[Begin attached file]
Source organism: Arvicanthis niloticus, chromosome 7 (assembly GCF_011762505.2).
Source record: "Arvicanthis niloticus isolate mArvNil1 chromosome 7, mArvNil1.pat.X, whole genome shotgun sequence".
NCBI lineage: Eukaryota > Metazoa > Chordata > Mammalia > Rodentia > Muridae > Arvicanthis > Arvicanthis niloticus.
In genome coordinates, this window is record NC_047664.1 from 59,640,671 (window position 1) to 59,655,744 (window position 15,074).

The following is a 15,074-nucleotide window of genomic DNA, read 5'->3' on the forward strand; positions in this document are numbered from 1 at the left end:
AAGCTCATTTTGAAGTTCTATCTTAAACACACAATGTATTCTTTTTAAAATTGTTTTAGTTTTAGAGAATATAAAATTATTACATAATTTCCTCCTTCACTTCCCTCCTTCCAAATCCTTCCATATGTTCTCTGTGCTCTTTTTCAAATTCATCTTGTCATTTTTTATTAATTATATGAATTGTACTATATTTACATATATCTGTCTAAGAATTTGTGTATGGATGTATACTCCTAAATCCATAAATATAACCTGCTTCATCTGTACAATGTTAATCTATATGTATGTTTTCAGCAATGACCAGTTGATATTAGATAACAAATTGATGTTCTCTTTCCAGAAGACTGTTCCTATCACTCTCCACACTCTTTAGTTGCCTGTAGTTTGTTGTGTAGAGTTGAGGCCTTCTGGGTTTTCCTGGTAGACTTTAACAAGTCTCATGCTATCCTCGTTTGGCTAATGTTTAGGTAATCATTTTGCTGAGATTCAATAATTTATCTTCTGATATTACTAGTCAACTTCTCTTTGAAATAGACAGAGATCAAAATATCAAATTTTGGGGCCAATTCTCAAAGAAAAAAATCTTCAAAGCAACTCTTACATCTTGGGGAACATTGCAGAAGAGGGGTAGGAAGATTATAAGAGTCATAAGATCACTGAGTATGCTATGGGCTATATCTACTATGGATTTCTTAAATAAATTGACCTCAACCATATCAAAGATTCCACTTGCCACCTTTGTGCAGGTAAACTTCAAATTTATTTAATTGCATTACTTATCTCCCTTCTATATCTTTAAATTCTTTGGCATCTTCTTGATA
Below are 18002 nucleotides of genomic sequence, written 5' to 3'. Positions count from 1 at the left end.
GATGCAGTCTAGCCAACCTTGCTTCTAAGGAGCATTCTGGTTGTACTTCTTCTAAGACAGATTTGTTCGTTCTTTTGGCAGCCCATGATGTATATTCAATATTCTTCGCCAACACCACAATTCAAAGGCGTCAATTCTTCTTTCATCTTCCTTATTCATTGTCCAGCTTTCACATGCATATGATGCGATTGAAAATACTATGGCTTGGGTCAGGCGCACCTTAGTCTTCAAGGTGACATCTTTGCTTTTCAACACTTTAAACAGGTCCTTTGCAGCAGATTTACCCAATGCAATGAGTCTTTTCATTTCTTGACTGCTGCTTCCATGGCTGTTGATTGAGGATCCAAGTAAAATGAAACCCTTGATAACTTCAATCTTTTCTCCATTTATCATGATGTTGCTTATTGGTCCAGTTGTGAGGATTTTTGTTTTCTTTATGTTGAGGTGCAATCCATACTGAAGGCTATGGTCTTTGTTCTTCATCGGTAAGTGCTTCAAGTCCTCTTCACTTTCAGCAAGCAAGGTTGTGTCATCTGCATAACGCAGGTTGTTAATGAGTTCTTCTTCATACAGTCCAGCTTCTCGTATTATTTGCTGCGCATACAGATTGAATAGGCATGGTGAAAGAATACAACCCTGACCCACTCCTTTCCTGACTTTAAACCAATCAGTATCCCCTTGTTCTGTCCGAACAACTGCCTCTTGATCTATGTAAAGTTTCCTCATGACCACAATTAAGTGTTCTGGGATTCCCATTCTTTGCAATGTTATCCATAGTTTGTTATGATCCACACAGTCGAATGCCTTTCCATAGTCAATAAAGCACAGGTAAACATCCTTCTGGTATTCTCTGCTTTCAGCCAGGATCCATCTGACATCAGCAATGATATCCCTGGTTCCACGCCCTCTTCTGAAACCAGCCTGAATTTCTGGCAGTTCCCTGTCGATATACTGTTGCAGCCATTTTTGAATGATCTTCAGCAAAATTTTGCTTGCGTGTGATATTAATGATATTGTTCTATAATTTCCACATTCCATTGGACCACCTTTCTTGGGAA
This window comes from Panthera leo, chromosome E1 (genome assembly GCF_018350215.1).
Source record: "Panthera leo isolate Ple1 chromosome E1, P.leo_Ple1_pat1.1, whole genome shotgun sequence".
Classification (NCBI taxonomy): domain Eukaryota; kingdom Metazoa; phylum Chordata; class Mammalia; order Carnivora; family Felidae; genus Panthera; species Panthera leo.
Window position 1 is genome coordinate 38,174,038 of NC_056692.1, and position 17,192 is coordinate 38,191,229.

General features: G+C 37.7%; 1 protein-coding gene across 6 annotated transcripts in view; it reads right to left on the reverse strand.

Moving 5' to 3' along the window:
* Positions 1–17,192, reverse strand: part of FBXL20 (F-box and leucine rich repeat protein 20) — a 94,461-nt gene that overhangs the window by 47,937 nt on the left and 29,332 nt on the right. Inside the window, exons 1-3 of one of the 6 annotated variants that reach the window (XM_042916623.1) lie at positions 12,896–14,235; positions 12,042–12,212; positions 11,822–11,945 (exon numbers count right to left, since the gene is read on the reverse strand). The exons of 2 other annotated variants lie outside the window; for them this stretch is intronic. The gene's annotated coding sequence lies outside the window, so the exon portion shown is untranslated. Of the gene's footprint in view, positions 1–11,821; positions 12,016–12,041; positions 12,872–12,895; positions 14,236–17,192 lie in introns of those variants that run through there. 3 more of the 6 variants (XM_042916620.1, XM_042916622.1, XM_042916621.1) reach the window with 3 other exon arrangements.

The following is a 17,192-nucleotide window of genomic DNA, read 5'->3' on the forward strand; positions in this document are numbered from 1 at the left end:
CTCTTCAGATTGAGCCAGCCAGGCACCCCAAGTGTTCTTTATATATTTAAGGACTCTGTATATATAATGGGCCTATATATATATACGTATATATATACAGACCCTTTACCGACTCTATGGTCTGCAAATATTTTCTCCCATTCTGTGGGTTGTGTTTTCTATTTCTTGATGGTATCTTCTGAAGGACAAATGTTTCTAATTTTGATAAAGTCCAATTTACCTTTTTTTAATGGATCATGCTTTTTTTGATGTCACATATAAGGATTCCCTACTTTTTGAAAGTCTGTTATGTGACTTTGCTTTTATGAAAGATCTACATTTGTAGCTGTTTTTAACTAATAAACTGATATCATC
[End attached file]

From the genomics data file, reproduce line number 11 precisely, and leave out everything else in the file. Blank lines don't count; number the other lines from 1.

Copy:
Classification (NCBI taxonomy): domain Eukaryota; kingdom Metazoa; phylum Chordata; class Mammalia; order Carnivora; family Felidae; genus Panthera; species Panthera leo.